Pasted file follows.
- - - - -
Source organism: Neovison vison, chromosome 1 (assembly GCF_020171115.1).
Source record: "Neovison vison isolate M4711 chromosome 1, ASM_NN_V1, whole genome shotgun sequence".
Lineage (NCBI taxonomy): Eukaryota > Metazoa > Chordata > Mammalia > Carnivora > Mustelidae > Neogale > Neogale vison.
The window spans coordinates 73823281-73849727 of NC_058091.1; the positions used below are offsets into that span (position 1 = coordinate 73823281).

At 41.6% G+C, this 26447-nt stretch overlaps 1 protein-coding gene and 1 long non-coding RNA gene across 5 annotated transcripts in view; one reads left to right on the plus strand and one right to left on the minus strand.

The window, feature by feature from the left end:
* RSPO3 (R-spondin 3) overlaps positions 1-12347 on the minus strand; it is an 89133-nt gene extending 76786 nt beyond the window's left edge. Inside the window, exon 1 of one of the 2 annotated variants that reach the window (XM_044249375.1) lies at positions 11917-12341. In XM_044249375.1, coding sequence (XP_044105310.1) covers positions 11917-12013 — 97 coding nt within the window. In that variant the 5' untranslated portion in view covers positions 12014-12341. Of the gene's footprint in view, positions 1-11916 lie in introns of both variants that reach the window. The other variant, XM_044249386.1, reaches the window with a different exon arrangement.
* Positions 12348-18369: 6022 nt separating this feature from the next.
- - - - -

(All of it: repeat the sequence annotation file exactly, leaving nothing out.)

Source organism: Neovison vison, chromosome 1 (assembly GCF_020171115.1).
Source record: "Neovison vison isolate M4711 chromosome 1, ASM_NN_V1, whole genome shotgun sequence".
Lineage (NCBI taxonomy): Eukaryota > Metazoa > Chordata > Mammalia > Carnivora > Mustelidae > Neogale > Neogale vison.
The window spans coordinates 73823281-73849727 of NC_058091.1; the positions used below are offsets into that span (position 1 = coordinate 73823281).

At 41.6% G+C, this 26447-nt stretch overlaps 1 protein-coding gene and 1 long non-coding RNA gene across 5 annotated transcripts in view; one reads left to right on the plus strand and one right to left on the minus strand.

The window, feature by feature from the left end:
* RSPO3 (R-spondin 3) overlaps positions 1-12347 on the minus strand; it is an 89133-nt gene extending 76786 nt beyond the window's left edge. Inside the window, exon 1 of one of the 2 annotated variants that reach the window (XM_044249375.1) lies at positions 11917-12341. In XM_044249375.1, coding sequence (XP_044105310.1) covers positions 11917-12013 — 97 coding nt within the window. In that variant the 5' untranslated portion in view covers positions 12014-12341. Of the gene's footprint in view, positions 1-11916 lie in introns of both variants that reach the window. The other variant, XM_044249386.1, reaches the window with a different exon arrangement.
* Positions 12348-18369: 6022 nt separating this feature from the next.